After the patient is anesthetized, the anesthesiologist often inserts a Transesophageal Echocardiogram (TEE) probe into the patient’s mouth, down the esophagus, and into the stomach.  The TEE gives the anesthesiologist a two-dimensional image of the beating heart and the heart valves in real time, and enables him or her to adjust medications and fluid administration as needed to keep the patient stable.

For open heart surgery, once the chest is open, the cardiac surgeon inserts additional tubes into the veins and arteries around the heart, diverting the patient’s blood from the heart and lungs into a heart-lung machine located alongside the operating table.  During the time the patient is connected to the heart-lung machine, the patient’s heart can be stopped so that the surgeon can operate on a motionless heart.

When the surgeon has completed the cardiac repair, the heart is restarted, and the heart-lung machine is disconnected from the patient.

As the heart resumes beating, the anesthesiologist manages the drug therapy and intravenous fluid therapy to optimize the cardiac function.

III.  ANESTHESIA FOR NEUROSURGERY (BRAIN SURGERY):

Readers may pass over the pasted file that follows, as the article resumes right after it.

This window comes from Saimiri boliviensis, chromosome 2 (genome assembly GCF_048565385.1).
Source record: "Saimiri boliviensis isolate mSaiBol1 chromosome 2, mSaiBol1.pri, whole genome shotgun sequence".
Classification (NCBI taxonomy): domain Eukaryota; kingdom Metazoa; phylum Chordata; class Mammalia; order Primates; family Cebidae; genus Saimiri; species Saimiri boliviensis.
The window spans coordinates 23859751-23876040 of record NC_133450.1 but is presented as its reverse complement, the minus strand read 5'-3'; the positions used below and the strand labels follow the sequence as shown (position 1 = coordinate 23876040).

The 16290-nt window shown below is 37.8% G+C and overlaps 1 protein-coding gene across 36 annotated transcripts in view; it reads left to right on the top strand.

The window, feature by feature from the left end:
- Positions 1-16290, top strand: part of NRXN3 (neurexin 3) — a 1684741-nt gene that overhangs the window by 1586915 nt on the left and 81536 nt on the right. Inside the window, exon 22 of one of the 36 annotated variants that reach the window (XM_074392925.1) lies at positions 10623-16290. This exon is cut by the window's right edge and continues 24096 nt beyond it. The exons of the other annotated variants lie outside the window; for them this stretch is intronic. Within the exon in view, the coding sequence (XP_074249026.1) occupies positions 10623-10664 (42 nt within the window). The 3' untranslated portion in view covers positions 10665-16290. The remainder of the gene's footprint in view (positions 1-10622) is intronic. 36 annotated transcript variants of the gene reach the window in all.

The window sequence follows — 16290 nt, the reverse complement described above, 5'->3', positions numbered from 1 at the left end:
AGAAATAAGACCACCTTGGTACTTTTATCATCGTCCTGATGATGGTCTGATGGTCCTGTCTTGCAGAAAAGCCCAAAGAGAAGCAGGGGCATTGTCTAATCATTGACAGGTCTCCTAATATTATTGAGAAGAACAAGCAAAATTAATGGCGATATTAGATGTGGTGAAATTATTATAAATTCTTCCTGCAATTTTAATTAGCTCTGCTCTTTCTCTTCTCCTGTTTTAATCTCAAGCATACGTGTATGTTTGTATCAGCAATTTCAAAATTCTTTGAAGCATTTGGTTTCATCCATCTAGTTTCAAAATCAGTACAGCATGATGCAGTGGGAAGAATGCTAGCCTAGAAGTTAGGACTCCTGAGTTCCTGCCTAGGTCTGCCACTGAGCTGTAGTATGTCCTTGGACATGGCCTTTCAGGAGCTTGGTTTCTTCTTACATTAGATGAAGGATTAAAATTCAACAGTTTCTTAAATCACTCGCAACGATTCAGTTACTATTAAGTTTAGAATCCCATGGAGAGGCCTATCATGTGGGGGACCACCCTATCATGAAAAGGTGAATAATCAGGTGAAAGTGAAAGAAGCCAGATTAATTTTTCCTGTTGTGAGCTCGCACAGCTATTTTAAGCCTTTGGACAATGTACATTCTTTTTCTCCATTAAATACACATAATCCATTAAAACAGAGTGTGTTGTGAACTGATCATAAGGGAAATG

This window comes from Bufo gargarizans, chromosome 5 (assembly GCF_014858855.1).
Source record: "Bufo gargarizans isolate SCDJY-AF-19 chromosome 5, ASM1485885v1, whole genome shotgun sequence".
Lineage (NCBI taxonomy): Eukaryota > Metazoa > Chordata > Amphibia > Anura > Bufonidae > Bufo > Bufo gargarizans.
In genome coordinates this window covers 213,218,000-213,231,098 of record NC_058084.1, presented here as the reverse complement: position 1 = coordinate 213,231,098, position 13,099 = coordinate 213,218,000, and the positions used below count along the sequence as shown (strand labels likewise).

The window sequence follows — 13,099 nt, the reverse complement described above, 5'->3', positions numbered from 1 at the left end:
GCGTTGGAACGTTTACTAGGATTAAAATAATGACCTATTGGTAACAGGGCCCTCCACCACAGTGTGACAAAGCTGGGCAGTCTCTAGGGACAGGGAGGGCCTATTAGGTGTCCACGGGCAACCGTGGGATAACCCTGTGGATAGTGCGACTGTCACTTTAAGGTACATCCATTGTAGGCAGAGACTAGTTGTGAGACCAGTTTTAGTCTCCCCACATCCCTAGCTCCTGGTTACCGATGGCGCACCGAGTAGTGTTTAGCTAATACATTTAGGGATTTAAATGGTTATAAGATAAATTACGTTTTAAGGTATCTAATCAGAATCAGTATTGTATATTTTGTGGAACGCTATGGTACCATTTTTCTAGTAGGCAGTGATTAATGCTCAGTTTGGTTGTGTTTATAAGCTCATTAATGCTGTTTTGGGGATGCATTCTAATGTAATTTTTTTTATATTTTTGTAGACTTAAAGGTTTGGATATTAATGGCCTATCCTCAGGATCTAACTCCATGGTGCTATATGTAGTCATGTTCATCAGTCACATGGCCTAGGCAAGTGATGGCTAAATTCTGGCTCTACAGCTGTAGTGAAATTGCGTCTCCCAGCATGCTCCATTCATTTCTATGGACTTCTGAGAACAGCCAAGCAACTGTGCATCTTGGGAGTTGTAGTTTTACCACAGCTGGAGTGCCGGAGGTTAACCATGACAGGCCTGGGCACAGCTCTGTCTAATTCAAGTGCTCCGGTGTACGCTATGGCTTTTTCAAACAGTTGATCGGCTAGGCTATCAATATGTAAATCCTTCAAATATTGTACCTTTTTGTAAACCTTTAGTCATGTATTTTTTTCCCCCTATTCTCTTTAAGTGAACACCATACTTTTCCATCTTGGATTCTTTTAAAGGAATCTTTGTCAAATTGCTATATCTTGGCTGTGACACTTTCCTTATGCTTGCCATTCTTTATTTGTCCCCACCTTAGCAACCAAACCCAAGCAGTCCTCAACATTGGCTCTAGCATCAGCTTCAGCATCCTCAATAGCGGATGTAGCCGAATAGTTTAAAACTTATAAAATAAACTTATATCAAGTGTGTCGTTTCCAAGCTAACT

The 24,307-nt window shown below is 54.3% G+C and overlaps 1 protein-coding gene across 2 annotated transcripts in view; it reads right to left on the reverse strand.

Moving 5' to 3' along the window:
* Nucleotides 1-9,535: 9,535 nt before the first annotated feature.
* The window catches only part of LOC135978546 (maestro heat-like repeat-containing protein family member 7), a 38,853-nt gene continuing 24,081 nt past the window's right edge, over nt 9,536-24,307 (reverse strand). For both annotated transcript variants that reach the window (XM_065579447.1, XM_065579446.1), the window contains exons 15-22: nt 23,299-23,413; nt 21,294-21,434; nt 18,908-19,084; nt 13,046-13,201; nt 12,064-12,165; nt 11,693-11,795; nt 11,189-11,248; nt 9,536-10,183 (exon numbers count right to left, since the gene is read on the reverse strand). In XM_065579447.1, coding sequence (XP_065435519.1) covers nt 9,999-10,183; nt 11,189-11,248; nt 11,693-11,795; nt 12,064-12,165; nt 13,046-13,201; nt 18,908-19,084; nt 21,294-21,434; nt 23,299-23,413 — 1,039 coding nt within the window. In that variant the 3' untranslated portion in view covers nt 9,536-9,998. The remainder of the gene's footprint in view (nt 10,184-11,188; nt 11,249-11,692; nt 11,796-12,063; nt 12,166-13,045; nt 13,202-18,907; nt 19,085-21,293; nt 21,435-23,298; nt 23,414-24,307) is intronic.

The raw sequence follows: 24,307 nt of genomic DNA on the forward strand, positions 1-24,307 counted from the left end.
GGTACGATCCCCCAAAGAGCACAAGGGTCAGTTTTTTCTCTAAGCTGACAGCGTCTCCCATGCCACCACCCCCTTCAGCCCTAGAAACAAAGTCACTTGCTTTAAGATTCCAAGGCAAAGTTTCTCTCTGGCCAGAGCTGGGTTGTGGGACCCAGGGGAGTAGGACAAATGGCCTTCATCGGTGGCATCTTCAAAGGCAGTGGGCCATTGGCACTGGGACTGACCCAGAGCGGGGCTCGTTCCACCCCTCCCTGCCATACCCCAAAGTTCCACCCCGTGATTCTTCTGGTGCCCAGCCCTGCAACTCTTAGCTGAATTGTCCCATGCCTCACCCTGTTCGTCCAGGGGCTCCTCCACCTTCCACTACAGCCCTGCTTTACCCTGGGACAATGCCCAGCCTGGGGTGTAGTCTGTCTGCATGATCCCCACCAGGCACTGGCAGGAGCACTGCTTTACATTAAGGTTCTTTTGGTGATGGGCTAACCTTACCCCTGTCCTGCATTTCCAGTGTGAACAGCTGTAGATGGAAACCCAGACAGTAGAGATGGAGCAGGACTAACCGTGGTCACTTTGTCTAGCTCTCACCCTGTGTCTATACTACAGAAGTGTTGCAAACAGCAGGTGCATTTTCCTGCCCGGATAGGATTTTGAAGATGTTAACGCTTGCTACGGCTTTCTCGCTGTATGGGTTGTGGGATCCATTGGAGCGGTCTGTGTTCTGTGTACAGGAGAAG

Intracranial (brain) surgery requires exacting maintenance of blood pressure, heart rate, and respiratory control.  Prior to the surgery, the anesthesiologist inserts a catheter into the radial artery at the wrist, to monitor the patient’s blood pressure continuously, rather than relying on a blood pressure cuff.  This enables the anesthesiologist to fine-tune the blood pressure, never allowing it to be too high or too low for an extended period of time.  The anesthesiologist also inserts a catheter (a central venous catheter, or CVP catheter) into a large vein in the patient’s neck.  The anesthesiologist uses this catheter to monitor the pressure inside the heart, and also to administer infusions of potent medications into the central circulation to raise or lower the blood pressure.

The anesthetic technique is designed to provide a motionless operating field for the surgeon.  After the anesthesiologist anesthetizes the patient, he or she inserts the endotracheal tube into the windpipe.  The patient is often hyperventilated, because hyperventilation causes the blood vessels in the brain to constrict, and makes the volume of the the brain decrease.  The relaxed brain affords the surgeon more room to dissect and expose brain tumors or aneurysms.